Heart Failure and Cognitive Impairment in the Atherosclerosis Risk in Communities (ARIC) Study

Lucy S. Witt, Jason Rotter, Sally C. Stearns, Rebecca F. Gottesman, Anna M. Kucharska-Newton, A. Richey Sharrett, Lisa M. Wruck, Jan Bressler, Carla A. Sueta, Patricia P. Chang

Research output: Contribution to journalArticlepeer-review

30 Scopus citations


Background: Previous studies suggest that heart failure (HF) is an independent risk factor for cognitive decline. A better understanding of the relationship between HF, cognitive status, and cognitive decline in a community-based sample may help clinicians understand disease risk. Objective: To examine whether persons with HF have a higher prevalence of cognitive impairment and whether persons developing HF have more rapid cognitive decline. Design: This observational cohort study of American adults in the Atherosclerosis Risk in Communities (ARIC) study has two components: cross-sectional analysis examining the association between prevalent HF and cognition using multinomial logistic regression, and change over time analysis detailing the association between incident HF and change in cognition over 15 years. Participants: Among visit 5 (2011–2013) participants (median age 75 years), 6495 had neurocognitive information available for cross-sectional analysis. Change over time analysis examined the 5414 participants who had cognitive scores and no prevalent HF at visit 4 (1996–1998). Measurements: The primary outcome was cognitive status, classified as normal, mild cognitive impairment [MCI], and dementia on the basis of standardized cognitive tests (delayed word recall, word fluency, and digit symbol substitution). Cognitive change was examined over a 15-year period. Control variables included socio-demographic, vascular, and smoking/drinking measures. Results: At visit 5, participants with HF had a higher prevalence of dementia (adjusted relative risk ratio [RRR] = 1.60 [95% CI 1.13, 2.25]) and MCI (RRR = 1.36 [1.12, 1.64]) than those without HF. A decline in cognition between visits 4 and 5 was − 0.07 standard deviation units [− 0.13, − 0.01] greater among persons who developed HF compared to those who did not. Results did not differ by ejection fraction. Conclusion: HF is associated with neurocognitive dysfunction and decline independent of other co-morbid conditions. Further study is needed to determine the underlying pathophysiology.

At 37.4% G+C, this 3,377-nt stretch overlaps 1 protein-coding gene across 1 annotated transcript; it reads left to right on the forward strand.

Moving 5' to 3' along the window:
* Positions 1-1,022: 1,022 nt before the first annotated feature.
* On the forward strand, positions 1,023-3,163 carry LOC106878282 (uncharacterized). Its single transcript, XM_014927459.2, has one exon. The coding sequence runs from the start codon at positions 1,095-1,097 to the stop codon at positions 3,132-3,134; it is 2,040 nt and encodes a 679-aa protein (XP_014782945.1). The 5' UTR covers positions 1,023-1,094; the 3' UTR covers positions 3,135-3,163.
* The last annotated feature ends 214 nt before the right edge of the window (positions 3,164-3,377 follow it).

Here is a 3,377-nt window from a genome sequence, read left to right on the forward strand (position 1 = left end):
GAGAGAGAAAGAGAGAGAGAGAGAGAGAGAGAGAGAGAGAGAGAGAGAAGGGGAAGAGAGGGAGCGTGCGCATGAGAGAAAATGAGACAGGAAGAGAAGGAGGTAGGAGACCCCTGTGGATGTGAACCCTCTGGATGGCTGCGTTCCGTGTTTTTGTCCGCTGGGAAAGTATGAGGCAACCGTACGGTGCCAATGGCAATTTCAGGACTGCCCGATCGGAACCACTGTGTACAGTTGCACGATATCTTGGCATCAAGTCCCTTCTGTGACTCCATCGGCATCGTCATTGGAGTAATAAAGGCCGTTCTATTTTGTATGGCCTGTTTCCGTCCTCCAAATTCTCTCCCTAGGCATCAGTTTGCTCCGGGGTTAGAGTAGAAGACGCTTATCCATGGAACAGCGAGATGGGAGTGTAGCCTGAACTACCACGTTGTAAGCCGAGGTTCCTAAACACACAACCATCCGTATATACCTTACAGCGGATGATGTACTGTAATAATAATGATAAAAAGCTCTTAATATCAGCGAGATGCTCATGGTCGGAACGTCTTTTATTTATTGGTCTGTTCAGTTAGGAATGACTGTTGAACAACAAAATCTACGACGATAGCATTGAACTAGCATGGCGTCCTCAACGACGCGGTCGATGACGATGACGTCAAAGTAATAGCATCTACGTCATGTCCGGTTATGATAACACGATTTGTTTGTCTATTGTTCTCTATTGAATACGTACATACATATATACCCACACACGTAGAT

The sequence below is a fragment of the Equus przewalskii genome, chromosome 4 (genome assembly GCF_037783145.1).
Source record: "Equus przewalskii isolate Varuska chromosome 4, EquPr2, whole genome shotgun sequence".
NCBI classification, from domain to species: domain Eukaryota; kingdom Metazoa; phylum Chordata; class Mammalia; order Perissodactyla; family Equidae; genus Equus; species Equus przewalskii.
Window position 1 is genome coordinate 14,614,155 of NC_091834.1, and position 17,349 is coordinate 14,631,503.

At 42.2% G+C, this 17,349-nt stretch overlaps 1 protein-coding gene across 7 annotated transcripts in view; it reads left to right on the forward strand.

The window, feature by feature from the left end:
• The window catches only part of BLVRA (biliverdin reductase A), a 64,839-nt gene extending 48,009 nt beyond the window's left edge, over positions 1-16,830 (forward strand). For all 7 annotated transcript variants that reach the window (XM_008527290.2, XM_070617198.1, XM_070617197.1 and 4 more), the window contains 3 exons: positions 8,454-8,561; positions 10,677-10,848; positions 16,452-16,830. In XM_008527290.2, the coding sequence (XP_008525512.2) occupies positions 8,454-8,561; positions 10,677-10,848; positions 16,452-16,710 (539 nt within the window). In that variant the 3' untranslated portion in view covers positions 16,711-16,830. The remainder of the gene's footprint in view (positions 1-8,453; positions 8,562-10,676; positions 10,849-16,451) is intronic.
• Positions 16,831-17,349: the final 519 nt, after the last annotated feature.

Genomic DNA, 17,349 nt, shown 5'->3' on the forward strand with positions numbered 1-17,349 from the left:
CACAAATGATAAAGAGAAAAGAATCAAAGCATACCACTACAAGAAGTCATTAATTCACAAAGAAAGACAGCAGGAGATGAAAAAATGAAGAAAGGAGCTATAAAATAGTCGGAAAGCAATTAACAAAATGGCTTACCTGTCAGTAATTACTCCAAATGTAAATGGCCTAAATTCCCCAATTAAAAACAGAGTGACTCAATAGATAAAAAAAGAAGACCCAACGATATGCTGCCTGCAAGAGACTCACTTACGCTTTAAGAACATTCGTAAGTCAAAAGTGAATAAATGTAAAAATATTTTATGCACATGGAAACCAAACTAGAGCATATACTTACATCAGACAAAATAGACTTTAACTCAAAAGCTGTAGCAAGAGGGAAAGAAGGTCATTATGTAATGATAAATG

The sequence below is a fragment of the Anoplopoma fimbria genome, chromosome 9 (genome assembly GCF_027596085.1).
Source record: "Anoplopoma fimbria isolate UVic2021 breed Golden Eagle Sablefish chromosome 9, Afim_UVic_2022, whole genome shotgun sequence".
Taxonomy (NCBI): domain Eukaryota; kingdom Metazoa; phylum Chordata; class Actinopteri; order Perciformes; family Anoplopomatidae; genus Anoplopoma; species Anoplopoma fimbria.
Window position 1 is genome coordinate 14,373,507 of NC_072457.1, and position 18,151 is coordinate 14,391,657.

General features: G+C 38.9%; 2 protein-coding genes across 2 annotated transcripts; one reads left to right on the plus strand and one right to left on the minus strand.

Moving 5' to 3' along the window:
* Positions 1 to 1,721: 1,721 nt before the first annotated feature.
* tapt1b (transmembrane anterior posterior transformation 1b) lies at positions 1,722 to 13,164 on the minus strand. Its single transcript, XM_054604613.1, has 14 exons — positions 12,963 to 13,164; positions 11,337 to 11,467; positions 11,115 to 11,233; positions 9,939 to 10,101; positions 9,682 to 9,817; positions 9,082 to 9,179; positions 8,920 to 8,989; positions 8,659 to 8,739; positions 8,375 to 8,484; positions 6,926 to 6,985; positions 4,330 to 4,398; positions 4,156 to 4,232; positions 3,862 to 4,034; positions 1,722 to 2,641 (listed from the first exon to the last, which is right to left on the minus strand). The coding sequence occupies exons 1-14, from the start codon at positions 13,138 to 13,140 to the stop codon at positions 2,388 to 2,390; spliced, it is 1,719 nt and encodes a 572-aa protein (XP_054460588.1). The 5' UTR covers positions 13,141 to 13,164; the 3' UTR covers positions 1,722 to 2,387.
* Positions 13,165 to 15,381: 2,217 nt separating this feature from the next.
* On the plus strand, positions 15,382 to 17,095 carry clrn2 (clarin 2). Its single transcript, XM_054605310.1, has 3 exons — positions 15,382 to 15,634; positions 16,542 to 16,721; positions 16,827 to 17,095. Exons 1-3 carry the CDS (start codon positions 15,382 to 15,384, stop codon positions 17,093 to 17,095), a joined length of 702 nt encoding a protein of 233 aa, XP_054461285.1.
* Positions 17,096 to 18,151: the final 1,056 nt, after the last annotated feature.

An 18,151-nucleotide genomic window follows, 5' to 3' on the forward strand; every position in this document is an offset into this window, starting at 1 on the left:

Original languageEnglish
Pages (from-to)1721-1728
Number of pages8
JournalJournal of General Internal Medicine
Issue number10
StatePublished - Oct 1 2018

Bibliographical note

Funding Information:
The Atherosclerosis Risk in Communities Study is carried out as a collaborative study supported by National Heart, Lung, and Blood Institute contracts (HHSN268201100005C, HHSN268201100006C, HHSN268201100007C, HHSN268201100008C, HHSN268201100009C, HHSN268201100010C, HHSN268201100011C, and HHSN268201100012C). Neurocognitive data is collected by U01 HL096812, HL096814, HL096899, HL096902, HL096917 with previous brain MRI examinations funded by R01-HL70825. Dr. Gottesman is supported by NIH/NIA grant K24 AG052573. We also thank Jo Ellen Rodgers, Pharm D for her insight and thoughtfulness. The authors thank the staff and participants of the ARIC study for their important contributions.

Publisher Copyright:
© 2018, Society of General Internal Medicine.


  • cognitive decline
  • cognitive impairment
  • dementia
  • heart failure

ASJC Scopus subject areas

  • Internal Medicine


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